Meet the Class of 2024: Remy Segovia

Graduating 3L Remy Segovia will move across the country shortly after he graduates from Maine Law. 

All the way across the country. 

Remy Segovia

In September, Segovia will begin work with Alaska’s Public Defender Agency in Anchorage. The move and the job isn’t something he necessarily saw for himself three years ago, but Segovia  is used to taking stock and changing course. 

A graduate of the University of Maine, he initially planned to study journalism with a focus on politics. An ethics in journalism course, however, sparked his interest in First Amendment rights, taking him down a path that would eventually wind up at Maine Law. 

Segovia began his 1L year with the intention of working in criminal law. Coursework and experiential learning, however, gradually nudged him in another direction. 

During the summer of his 1L year, Segovia worked with the Kennebec County District Attorney’s Office, an experience that introduced him to criminal law. He then worked for criminal defense attorneys during his 2L year before moving on to be a student attorney for the Cumberland County DA’s Office where he worked the following summer and throughout his 3L year.

He also participated in Admiralty Moot Court, an experience that honed his legal writing and oral argument skills to a point where being in a courtroom began to feel increasingly appealing.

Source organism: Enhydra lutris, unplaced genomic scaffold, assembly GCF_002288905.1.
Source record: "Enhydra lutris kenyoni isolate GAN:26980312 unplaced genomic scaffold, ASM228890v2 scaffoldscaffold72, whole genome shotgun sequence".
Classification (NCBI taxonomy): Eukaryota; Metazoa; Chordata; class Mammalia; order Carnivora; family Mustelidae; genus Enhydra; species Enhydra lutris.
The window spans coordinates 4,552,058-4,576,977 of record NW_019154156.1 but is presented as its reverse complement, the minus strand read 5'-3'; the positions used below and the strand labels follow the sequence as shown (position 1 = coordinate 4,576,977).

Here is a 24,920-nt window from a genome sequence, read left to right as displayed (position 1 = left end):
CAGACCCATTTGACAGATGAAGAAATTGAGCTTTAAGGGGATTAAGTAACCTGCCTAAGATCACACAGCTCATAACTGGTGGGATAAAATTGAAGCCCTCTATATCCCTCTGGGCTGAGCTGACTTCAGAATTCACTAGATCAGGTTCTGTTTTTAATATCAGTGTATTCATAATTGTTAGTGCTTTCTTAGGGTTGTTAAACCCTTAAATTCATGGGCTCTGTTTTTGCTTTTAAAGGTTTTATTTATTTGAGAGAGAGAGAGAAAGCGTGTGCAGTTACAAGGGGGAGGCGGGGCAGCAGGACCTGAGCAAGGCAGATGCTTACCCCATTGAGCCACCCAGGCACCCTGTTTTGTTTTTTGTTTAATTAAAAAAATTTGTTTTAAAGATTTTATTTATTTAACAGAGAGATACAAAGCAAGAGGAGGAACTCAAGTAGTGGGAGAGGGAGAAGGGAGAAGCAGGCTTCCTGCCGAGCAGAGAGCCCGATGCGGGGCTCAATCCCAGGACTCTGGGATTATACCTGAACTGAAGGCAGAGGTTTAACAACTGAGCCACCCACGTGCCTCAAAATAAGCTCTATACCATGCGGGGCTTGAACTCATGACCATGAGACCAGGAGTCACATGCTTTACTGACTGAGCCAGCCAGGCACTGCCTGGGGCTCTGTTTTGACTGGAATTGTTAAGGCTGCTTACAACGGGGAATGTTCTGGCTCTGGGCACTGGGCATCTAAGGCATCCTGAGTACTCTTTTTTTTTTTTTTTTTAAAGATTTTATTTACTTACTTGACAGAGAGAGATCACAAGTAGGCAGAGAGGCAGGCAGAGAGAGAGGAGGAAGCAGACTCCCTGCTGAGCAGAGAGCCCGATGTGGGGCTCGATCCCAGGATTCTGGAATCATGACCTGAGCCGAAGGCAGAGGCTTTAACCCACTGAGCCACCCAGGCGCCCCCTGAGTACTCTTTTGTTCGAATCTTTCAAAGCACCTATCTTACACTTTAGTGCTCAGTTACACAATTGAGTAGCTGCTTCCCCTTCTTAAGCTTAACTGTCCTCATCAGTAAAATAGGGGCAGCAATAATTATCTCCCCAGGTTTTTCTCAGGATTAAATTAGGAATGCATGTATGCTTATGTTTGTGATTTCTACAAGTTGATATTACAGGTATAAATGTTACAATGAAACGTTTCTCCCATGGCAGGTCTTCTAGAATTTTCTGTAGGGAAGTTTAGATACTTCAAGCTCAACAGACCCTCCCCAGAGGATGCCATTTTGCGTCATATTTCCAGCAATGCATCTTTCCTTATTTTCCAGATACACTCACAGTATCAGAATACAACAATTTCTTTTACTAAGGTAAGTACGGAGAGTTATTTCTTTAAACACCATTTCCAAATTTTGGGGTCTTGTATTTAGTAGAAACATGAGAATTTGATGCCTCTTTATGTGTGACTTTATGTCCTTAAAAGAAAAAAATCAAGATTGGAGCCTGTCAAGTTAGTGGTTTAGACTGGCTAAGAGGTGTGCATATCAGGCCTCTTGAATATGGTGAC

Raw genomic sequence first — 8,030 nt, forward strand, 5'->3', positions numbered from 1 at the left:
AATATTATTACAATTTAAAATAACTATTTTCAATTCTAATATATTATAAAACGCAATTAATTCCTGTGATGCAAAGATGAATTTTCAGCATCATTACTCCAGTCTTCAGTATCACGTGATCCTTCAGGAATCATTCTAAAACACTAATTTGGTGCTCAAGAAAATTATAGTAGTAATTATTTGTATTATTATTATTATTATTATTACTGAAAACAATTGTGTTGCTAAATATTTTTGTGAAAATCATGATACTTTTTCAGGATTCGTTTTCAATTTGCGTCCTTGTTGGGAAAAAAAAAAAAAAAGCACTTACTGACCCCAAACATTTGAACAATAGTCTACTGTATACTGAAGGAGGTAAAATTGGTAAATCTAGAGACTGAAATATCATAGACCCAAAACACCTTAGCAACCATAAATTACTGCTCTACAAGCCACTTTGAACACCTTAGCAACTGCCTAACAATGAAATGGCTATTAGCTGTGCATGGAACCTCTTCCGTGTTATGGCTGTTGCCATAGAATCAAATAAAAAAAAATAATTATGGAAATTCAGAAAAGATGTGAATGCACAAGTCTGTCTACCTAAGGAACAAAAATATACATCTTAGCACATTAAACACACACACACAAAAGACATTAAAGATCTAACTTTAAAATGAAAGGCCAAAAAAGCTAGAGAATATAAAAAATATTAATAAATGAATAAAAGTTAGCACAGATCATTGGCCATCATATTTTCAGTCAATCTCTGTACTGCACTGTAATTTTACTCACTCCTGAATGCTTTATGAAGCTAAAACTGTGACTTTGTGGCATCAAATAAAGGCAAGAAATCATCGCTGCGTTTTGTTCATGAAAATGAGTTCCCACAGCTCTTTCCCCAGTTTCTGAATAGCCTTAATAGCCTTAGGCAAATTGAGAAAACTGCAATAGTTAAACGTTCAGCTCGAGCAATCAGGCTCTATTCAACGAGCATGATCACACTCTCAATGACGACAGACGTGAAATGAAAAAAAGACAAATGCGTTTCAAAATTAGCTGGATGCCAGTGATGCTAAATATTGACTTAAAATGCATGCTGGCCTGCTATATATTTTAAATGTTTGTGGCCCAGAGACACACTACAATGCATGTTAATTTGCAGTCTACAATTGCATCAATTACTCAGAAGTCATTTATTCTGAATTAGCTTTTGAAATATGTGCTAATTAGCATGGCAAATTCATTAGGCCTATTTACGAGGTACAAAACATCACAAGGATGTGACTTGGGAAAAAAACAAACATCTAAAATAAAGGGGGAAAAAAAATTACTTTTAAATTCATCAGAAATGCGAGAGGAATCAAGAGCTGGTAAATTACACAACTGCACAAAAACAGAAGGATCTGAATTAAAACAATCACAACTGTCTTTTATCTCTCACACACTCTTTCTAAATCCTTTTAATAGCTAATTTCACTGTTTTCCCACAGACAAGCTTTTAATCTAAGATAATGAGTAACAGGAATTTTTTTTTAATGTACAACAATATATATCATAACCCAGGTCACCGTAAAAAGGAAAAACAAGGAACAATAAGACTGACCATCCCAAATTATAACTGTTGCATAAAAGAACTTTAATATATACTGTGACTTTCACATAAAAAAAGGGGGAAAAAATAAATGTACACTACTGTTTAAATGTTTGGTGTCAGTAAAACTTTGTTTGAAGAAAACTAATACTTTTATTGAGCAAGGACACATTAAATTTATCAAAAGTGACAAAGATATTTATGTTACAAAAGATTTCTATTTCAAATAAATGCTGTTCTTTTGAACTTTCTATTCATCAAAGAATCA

“These experiences allowed me to better understand the perspectives of people on all sides,” Segovia explained. “Whether you’re a prosecutor or a defense attorney, usually what everyone wants is to figure out the root cause of the issue and find a sustainable solution. People are usually appreciative when you sit down with them and come from a place of understanding.” 

That approach is one he will carry with him to Alaska. 

Within the agency, Segovia will work in the civil division, representing parents in custody matters against the state. While he’s never visited Alaska, he said as a long-time resident of Maine he feels prepared for the weather, the wildlife , and many of the social issues pervasive in both states.  

Segovia and pooch pal Scooby

And his educational experiences in Maine have also equipped him well. 

“One of my biggest takeaways from Maine Law is going to be the importance of developing relationships, with professors, with peers, clients, and throughout the community,” he reflected. “Maine Law has a strong sense of community and I feel that’s because people here like what they do and really value reciprocity.” 

He’s looking forward to launching his legal career and developing new relationships and interests in Alaska and wherever else he may land. 

“I am most excited about having my own caseload and clients,” he said. “I like this idea of working with someone and fighting with and for them as a team.”